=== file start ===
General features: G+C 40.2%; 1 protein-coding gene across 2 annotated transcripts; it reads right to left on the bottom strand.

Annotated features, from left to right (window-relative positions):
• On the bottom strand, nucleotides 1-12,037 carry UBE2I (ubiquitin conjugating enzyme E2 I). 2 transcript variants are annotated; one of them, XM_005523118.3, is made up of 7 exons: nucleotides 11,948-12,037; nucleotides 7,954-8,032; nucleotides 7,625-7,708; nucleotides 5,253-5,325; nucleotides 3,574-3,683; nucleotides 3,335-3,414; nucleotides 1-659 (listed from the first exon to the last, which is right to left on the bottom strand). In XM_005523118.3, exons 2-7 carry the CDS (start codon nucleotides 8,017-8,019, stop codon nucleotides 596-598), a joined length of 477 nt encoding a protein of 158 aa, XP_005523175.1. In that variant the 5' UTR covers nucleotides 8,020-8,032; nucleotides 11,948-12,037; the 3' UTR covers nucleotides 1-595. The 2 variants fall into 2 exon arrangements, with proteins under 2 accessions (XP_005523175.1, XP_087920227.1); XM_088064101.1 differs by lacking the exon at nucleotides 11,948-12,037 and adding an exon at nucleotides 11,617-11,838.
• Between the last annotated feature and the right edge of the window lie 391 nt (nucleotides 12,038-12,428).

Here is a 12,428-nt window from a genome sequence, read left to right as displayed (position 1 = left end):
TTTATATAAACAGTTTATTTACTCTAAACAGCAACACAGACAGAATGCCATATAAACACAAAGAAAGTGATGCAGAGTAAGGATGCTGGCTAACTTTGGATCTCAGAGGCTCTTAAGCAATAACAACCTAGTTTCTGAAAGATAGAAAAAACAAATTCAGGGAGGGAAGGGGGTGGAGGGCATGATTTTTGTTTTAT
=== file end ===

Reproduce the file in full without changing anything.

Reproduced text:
General features: G+C 40.2%; 1 protein-coding gene across 2 annotated transcripts; it reads right to left on the bottom strand.

Annotated features, from left to right (window-relative positions):
• On the bottom strand, nucleotides 1-12,037 carry UBE2I (ubiquitin conjugating enzyme E2 I). 2 transcript variants are annotated; one of them, XM_005523118.3, is made up of 7 exons: nucleotides 11,948-12,037; nucleotides 7,954-8,032; nucleotides 7,625-7,708; nucleotides 5,253-5,325; nucleotides 3,574-3,683; nucleotides 3,335-3,414; nucleotides 1-659 (listed from the first exon to the last, which is right to left on the bottom strand). In XM_005523118.3, exons 2-7 carry the CDS (start codon nucleotides 8,017-8,019, stop codon nucleotides 596-598), a joined length of 477 nt encoding a protein of 158 aa, XP_005523175.1. In that variant the 5' UTR covers nucleotides 8,020-8,032; nucleotides 11,948-12,037; the 3' UTR covers nucleotides 1-595. The 2 variants fall into 2 exon arrangements, with proteins under 2 accessions (XP_005523175.1, XP_087920227.1); XM_088064101.1 differs by lacking the exon at nucleotides 11,948-12,037 and adding an exon at nucleotides 11,617-11,838.
• Between the last annotated feature and the right edge of the window lie 391 nt (nucleotides 12,038-12,428).

Here is a 12,428-nt window from a genome sequence, read left to right as displayed (position 1 = left end):
TTTATATAAACAGTTTATTTACTCTAAACAGCAACACAGACAGAATGCCATATAAACACAAAGAAAGTGATGCAGAGTAAGGATGCTGGCTAACTTTGGATCTCAGAGGCTCTTAAGCAATAACAACCTAGTTTCTGAAAGATAGAAAAAACAAATTCAGGGAGGGAAGGGGGTGGAGGGCATGATTTTTGTTTTAT